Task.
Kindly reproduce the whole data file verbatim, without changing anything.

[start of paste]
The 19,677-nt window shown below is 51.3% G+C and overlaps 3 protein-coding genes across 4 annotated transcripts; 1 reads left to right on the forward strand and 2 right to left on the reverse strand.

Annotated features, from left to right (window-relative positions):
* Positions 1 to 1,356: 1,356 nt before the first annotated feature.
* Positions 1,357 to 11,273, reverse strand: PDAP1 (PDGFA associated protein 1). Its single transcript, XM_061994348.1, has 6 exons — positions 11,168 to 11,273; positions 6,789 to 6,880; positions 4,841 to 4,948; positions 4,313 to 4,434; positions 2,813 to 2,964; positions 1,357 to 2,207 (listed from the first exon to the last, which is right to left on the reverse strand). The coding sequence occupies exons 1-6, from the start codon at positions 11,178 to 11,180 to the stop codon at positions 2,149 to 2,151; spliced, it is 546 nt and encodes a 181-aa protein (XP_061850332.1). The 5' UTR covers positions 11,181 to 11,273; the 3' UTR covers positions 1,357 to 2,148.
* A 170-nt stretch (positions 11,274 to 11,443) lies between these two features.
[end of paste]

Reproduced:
The 19,677-nt window shown below is 51.3% G+C and overlaps 3 protein-coding genes across 4 annotated transcripts; 1 reads left to right on the forward strand and 2 right to left on the reverse strand.

Annotated features, from left to right (window-relative positions):
* Positions 1 to 1,356: 1,356 nt before the first annotated feature.
* Positions 1,357 to 11,273, reverse strand: PDAP1 (PDGFA associated protein 1). Its single transcript, XM_061994348.1, has 6 exons — positions 11,168 to 11,273; positions 6,789 to 6,880; positions 4,841 to 4,948; positions 4,313 to 4,434; positions 2,813 to 2,964; positions 1,357 to 2,207 (listed from the first exon to the last, which is right to left on the reverse strand). The coding sequence occupies exons 1-6, from the start codon at positions 11,178 to 11,180 to the stop codon at positions 2,149 to 2,151; spliced, it is 546 nt and encodes a 181-aa protein (XP_061850332.1). The 5' UTR covers positions 11,181 to 11,273; the 3' UTR covers positions 1,357 to 2,148.
* A 170-nt stretch (positions 11,274 to 11,443) lies between these two features.